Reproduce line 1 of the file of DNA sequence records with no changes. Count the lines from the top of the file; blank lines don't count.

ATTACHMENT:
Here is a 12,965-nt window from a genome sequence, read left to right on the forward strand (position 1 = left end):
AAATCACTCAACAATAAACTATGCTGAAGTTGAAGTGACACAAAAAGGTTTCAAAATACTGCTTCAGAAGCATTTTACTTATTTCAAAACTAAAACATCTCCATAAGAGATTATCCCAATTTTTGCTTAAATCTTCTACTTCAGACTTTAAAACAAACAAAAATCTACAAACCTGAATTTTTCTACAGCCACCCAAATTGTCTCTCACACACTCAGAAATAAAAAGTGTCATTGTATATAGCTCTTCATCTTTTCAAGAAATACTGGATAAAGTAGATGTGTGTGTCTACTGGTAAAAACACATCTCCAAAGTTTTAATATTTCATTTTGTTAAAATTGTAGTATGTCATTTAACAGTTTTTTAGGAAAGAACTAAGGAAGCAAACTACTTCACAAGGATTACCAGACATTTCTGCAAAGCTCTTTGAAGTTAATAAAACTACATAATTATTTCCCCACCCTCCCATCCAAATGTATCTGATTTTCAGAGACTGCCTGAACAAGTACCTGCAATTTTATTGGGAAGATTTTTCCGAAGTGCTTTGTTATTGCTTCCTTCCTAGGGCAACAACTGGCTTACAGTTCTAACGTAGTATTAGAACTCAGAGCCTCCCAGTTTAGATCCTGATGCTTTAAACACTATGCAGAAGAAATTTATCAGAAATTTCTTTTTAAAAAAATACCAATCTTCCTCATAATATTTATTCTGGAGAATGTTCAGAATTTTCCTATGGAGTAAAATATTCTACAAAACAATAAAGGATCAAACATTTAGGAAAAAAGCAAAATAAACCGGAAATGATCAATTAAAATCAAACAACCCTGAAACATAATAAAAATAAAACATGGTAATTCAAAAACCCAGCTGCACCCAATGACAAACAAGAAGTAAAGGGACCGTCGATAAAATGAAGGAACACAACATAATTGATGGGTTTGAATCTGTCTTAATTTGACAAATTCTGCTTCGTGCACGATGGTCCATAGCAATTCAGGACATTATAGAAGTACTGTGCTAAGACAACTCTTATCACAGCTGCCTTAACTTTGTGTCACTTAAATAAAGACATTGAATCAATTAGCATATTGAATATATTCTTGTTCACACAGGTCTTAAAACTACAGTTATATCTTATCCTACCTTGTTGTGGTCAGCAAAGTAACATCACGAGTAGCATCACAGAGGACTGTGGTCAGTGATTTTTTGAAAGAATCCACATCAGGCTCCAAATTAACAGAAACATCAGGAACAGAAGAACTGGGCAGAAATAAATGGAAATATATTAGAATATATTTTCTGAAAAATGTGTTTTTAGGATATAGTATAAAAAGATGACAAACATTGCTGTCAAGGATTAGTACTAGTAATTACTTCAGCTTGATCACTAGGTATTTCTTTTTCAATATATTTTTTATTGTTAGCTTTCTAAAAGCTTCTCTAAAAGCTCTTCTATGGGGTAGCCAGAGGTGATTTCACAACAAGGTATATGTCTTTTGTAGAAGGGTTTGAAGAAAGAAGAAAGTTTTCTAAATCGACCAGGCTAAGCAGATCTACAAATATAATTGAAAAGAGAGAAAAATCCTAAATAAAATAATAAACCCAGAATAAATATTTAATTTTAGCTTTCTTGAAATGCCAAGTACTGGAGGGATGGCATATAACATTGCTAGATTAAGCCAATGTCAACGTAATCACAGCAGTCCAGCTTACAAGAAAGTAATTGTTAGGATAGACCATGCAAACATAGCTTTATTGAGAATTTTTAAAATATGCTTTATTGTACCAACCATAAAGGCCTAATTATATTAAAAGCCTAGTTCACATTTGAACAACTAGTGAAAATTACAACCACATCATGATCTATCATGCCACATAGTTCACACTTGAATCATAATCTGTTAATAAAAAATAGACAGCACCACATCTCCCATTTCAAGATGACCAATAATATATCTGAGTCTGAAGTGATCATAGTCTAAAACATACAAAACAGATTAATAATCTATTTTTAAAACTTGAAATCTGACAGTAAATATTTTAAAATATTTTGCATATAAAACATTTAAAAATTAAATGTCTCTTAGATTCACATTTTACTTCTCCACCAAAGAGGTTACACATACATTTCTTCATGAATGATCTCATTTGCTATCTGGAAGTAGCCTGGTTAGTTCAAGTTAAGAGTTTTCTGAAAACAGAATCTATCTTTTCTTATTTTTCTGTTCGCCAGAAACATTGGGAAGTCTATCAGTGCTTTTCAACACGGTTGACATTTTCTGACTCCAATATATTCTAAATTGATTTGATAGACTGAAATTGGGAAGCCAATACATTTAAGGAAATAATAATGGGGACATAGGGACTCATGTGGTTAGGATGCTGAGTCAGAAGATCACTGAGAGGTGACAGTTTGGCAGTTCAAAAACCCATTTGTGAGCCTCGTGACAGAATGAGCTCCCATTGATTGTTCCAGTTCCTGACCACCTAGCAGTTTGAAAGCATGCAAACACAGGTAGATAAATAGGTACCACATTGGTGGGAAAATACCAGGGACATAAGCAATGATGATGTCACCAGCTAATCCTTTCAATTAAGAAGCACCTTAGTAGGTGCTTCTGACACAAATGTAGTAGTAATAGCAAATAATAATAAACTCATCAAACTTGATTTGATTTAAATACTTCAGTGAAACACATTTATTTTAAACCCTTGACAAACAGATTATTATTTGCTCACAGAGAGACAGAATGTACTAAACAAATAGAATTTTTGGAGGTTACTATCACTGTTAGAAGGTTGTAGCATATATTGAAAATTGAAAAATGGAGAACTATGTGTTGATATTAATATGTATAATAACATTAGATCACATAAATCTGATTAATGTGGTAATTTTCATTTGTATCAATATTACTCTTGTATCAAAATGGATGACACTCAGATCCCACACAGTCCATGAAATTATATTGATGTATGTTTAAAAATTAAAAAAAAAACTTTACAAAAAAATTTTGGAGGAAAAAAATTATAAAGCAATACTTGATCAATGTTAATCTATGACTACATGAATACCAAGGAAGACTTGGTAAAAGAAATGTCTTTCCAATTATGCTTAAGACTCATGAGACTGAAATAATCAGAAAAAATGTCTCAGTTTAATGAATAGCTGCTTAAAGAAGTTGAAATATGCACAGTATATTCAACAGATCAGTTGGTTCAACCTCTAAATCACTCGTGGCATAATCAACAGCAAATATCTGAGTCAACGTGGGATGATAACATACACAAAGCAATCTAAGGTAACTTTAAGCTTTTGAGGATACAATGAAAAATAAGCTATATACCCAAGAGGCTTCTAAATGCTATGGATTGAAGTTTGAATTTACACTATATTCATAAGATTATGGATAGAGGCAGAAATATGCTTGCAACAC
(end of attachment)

Here is a 12,965-nt window from a genome sequence, read left to right on the forward strand (position 1 = left end):